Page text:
The Illusion of Recovery

Jonathan Dalton, Phoenix Real Estate AgentWe’ve all done it.

Maybe it’s because of job requirements and a boss’ unique perspective that no one ever really gets sick and that the body recover almost immediately from all maladies. Maybe it’s because w, particularly in America, have never mastered the fine art of taking a break and unwinding. (Siesta, my friends, is a cool concept.)

But all of us at one point or another have rushed back at the first signs of recovery in full belief that everything is fine only to learn that the recovery’s still in progress, that there still is more time needed before we’re operating at 100 percent.

Today I tore out of the house less than 24 hours after seemingly getting past a short-term stomach virus. Never mind that I hadn’t eaten or that I’d lost several pounds in just a couple of days time. I woke up, felt fine and off I went.

An hour in, my body reminded me that full recovery had not taken place.

The same can be said of the Phoenix real estate market these days.

Inventory is falling at a time of year when it should be on the rise. The overall absorption rate for the Phoenix market is just under 11 months, which is better than it was but is still extremely high. Bank owned properties are driving the market in seemingly opposite directions – sales are going higher even as prices are falling lower.

There are some signs that we’re nearing the bottom, maybe not in terms of price but at least in terms of the year-long inactivity that has plagues the market.

But we’re not there yet.

Your average homeowner who wants to sell can’t do so unless he or she is willing to price their home along with the foreclosures. The general idea that foreclosed homes all are trashed and shouldn’t count as comps is going by the wayside as there are some that are in good condition from the outset.

And there’s still some anxiety in the marketplace … some anticipation for changes that may or may not occur. I received an e-mail recently from someone who really likes a couple of houses in Scottsdale priced in the $700s … if they’re available in the $500s.

Is there another 25% left to come off the price in one of the most sought-after areas of the Valley? I’d tend to think not but you never know.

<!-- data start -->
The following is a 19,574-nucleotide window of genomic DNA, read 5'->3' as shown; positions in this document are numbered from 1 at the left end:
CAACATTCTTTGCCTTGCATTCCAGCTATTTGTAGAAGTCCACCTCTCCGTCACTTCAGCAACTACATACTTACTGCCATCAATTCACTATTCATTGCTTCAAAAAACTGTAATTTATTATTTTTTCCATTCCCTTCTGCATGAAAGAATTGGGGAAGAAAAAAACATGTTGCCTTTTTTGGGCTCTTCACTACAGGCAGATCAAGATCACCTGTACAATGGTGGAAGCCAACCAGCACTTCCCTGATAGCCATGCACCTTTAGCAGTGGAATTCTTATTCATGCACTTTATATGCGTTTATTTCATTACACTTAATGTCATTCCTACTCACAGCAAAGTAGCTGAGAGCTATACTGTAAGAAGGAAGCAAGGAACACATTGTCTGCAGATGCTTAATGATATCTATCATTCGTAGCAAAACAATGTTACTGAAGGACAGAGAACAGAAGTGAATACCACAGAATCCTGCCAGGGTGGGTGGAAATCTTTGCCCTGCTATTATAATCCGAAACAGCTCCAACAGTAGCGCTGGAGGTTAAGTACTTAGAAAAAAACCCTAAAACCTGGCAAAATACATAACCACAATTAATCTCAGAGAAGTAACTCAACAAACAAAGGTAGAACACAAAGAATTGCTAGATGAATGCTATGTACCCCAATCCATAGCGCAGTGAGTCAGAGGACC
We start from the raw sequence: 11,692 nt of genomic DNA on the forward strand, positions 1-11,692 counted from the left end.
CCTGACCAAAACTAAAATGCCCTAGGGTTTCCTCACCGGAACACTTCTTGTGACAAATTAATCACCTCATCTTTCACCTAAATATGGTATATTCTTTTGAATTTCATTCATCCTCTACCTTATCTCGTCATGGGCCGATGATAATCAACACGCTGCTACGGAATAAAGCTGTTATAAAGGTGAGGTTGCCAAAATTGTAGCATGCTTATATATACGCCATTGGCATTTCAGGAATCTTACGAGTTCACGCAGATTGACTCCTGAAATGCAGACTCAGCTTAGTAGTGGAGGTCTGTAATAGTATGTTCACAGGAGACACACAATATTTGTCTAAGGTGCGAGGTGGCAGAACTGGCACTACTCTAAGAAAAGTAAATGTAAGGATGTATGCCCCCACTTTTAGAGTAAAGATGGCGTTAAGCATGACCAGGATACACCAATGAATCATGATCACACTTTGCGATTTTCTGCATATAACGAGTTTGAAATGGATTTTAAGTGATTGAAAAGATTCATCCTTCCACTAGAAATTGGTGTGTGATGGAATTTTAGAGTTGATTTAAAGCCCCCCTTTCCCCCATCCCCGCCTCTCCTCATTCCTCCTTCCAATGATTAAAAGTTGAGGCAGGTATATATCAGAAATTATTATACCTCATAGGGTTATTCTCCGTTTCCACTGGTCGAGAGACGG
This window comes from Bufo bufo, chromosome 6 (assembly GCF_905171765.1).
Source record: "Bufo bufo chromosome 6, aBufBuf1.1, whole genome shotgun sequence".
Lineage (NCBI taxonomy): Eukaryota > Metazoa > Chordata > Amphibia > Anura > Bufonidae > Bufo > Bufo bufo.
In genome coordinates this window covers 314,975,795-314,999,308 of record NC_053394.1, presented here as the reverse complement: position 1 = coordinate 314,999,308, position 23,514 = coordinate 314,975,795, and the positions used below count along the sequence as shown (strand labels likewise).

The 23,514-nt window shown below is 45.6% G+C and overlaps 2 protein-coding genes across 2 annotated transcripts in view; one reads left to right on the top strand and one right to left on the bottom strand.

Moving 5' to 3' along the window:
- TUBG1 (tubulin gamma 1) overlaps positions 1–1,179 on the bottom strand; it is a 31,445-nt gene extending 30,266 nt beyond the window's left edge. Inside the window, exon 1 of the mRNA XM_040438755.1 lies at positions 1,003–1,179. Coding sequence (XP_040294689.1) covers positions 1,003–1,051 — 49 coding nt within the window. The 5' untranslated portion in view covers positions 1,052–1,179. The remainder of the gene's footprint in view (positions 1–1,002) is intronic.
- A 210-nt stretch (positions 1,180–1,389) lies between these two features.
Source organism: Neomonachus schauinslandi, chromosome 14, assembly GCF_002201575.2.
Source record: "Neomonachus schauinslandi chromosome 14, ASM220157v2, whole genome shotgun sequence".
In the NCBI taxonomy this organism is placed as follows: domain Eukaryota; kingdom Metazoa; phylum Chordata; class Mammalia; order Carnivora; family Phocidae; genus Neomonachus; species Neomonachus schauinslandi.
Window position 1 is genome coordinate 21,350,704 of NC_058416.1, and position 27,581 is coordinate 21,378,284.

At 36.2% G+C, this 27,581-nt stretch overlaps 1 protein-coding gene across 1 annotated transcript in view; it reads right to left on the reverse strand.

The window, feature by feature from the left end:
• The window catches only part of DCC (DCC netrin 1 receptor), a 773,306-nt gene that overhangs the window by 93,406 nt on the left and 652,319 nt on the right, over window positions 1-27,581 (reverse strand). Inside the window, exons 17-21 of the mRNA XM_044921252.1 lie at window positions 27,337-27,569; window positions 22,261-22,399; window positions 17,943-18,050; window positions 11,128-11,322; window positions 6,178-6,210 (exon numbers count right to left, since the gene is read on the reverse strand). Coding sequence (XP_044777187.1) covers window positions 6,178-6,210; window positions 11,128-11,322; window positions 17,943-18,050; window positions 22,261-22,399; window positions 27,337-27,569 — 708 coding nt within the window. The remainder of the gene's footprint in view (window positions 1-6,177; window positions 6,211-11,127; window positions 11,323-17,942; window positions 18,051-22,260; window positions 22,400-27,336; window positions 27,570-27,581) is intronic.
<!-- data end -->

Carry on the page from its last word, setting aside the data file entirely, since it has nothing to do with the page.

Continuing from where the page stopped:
Changes already are occurring at some levels. The idea of low-balling a bank owned home is going by the wayside; multiple offers are the current norm if a property’s priced well.

And that ultimately is going to determine the fate of the market and the actual moment when the recovery becomes not a figment of our imaginations or our conditioning but becomes an actual reality.

Bank owned homes sell because of perceived value. When that perceived value is seen to apply to the market as a whole, then the recovery will be here.

As for me, I’m going back to bed.

[tags]Phoenix real estate[/tags]

Jonathan Dalton

Jonathan Dalton is a 40-plus-year resident of the Valley and has been helping folks buy and sell homes since 2004. He can be reached at 602-502-9693 or info at


  • Frank 10 years ago

    I saw several bank owned that were mint clean from the outside but the inside was not fit for a pig. House filppers see $ signs in them but not your average Joe. The reason that many bank owned properties are selling is because many investors are out buying them by the bulk and that is why we are seeing multiple offers on the bank owned houses. Funny thing, due to this change in the market, I am seeing many properties increase the asking price even though they have been on the market for almost a year. People need to wake up, it it is not bank owned or a short sale, no one is going to look at your property, or maybe one or two if you are lucky.